I’m going to tell you a little secret about getting your records reviewed by music bloggers. Those of us have been doing this for a long time get a lot of music for review. At the moment, I probably have 50 records in my queue for review. In fact, it’s not uncommon for records that rotate through my online sources, such as ReviewShine, to expire before I get around to listening to them. I’ve talked to numerous other music bloggers and almost everyone has a similar story. There is simply more music to listen to than time to listen.
Step One: Grab Me Quickly
So, getting your records reviewed becomes a two-step process. The first, and most important step, is to make it past the “20-second listen” and into the “whole album listen” stack. I’ll show you how this works, using ReviewShine as an example.
The incoming music page for each reviewer at ReviewShine looks like that. There are a ton of records, and each band picks one song to lead with. The potential reviewer can click the play button and hear that song right from this page. This is the “20-second listen” stage. If a song is some combination of not my genre, not quickly identifiable as being performed by good musicians or just not good or distinguishable, I move to the next one. As an aside, let me say that I almost never hear music that isn’t good. But I hear a ton of it that sounds just like every other same-genre band out there. So even if you have a great record, it is critical to lead with something that will grab the potential reviewer quickly.
If a song grabs me, with a click I add the record to my inbox. From there, I can listen to the entire record. Songs that I have pre-approval to stream are labelled in green. I estimate that 75% of the songs I put in my inbox get some sort of mention, if not a full review.
Step Two: Do a Lot of My Work for Me
Once a record is in my inbox, it is accompanied (usually) by a photo of the band/artist and a bio.
I don’t need a clever bio. I need facts and a summary I can cut and paste. I’m not looking for a Pulitzer for my record reviews. I just want to share good music. Quickly.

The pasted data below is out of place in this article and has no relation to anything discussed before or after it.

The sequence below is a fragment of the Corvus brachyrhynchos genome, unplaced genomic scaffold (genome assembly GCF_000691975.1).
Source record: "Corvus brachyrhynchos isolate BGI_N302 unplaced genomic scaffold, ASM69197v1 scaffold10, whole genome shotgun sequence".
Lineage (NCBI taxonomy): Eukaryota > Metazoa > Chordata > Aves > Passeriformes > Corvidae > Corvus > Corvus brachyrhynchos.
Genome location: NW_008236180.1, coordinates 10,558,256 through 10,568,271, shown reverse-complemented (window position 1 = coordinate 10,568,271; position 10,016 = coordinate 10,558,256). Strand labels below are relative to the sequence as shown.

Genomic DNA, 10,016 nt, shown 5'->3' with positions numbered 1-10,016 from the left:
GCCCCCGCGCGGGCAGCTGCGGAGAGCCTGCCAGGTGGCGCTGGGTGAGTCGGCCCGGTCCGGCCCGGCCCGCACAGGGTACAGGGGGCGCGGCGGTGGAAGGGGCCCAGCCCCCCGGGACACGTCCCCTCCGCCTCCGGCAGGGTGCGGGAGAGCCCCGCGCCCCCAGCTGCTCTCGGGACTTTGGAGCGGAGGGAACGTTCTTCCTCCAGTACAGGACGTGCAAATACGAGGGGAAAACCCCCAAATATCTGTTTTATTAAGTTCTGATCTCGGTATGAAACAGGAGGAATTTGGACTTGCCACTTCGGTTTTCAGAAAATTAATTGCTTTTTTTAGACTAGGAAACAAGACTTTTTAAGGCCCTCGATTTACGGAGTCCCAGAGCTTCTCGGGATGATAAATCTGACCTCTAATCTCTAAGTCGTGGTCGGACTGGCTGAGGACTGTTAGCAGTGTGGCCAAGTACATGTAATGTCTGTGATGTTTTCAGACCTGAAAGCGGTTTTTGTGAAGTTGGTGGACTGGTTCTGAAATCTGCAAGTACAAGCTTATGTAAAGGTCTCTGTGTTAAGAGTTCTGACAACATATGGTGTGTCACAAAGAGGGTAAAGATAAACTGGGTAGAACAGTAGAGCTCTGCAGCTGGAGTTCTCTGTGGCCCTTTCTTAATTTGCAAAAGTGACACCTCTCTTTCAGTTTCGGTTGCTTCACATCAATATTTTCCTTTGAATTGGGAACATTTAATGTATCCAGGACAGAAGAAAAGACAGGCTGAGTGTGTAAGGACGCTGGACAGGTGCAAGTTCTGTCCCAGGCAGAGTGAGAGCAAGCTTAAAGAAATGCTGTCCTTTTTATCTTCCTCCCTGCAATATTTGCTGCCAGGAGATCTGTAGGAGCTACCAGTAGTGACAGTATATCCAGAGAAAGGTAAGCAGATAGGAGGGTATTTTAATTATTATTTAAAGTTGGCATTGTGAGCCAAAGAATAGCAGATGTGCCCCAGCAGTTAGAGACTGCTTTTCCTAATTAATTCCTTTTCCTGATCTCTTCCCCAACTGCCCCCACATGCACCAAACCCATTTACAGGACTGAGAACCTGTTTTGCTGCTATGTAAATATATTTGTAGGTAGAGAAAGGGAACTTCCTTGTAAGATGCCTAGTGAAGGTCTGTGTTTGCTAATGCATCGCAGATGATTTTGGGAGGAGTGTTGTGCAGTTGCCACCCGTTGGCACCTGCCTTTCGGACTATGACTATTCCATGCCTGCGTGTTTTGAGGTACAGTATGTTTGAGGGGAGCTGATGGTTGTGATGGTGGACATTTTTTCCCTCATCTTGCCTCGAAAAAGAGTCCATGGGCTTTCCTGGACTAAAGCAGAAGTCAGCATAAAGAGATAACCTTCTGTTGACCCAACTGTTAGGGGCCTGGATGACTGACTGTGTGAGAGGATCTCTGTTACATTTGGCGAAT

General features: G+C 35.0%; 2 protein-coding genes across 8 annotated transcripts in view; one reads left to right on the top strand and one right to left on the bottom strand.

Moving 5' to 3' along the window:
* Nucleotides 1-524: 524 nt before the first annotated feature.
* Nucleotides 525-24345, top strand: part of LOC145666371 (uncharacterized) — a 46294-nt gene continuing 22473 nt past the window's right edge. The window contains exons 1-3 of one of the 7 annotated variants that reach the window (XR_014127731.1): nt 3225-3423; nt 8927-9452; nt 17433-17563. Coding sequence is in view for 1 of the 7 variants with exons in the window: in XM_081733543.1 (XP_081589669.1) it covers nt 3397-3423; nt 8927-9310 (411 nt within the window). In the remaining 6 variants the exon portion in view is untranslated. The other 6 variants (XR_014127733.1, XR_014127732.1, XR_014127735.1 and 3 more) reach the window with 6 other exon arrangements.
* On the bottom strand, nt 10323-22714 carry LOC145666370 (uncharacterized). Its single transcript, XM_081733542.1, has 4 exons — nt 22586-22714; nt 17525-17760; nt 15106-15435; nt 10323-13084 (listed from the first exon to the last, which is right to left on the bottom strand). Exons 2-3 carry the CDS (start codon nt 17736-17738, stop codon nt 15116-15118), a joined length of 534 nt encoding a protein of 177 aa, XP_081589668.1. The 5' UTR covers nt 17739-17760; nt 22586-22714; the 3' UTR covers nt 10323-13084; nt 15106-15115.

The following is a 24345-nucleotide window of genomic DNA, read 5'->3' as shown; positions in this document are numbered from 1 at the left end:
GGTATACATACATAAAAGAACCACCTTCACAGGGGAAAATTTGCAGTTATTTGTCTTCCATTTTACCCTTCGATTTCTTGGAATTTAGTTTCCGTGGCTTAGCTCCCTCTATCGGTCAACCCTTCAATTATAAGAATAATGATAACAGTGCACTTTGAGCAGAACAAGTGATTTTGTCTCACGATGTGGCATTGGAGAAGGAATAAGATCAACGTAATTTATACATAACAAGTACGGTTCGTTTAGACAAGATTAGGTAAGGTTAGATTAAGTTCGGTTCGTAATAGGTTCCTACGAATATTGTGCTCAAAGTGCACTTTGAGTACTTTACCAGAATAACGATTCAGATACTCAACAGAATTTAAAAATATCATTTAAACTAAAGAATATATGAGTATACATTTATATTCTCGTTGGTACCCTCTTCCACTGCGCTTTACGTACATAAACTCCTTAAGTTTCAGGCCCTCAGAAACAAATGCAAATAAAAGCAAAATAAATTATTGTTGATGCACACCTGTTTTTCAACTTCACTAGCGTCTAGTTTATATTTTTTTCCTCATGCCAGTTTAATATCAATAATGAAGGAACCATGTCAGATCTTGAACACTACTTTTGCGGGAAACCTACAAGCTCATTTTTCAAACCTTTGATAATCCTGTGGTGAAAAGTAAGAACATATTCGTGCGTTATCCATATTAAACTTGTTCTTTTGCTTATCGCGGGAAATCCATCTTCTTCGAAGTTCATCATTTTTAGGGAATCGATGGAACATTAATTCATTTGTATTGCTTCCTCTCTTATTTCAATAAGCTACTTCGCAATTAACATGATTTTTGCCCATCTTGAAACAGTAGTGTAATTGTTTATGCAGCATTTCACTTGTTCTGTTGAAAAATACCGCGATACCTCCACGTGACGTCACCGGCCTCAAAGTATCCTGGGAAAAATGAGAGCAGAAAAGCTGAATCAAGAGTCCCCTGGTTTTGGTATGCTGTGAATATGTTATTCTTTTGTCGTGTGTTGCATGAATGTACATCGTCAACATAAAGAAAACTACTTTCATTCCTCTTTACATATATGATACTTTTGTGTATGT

Tonight I was working through my ReviewShine queue, looking for something to write about. There’s some good stuff in there. Because I like alt. country (rockers playing twang) a lot, and Americana (too many old dudes waxing philosophical) much less, anything that has alt. country as one of the first listed genres gets a listen.
So let’s take a look at The Highballers. I like the name. The lead song, Lula’s Gone, has a twangy-but-rocking vibe. These are good musicians. Hear for yourself.
That is going right into rotation at Rancho Radio. The first song on the record, Fire and Smoke, is a wistful mid-tempo number, with a different good singer. So I’m getting hooked. Love Will Find You is another alt. country number. At first I didn’t like Down that Road Before, thinking it was another (producer-mandated) generic rocker. Then the vocalists (one male, one female) started trading off bits and I (mostly) came around.
And the bio had this, in exactly these words. Easy peasy.
The Highballers were born on the rock of guitarist/vocalist Kendall Jackson and vocalist Hope Hudson in 2007, forging a hard-edged, rockin’ country sound built on the duo’s male-female vocal harmonies. After several personnel shifts, myriad gigs and more than a few empty whiskey bottles, the band arrived at its current lineup of Jackson, vocalist Victoria Patchen, guitarist Sean Lally, bassist Michael Barrientos and drummer Drake Sorey.
Cant Stop Drinkin’ starts out with this line, which is good enough to guarantee multiple listens: “Honey, I’d drive you home, but I can’t stop drinking.”
I’ll Break Something More, is probably my favorite song on the record. Great story. “If I had a dime for every time you broke me down I’d buy myself a sheriff to run you out of town.” Holy moly, that’s fabulous.
I Need My Ass Kicked is that rare semi-novelty song that is actually clever. 80% of what is proposed as clever is anything but.
Here’s the bottom line. The Highballers can play well. They can write well. There’s not a bad song on the record, which is a rare and wonderful thing these days. This is a great record. Buy it here (@ Amazon).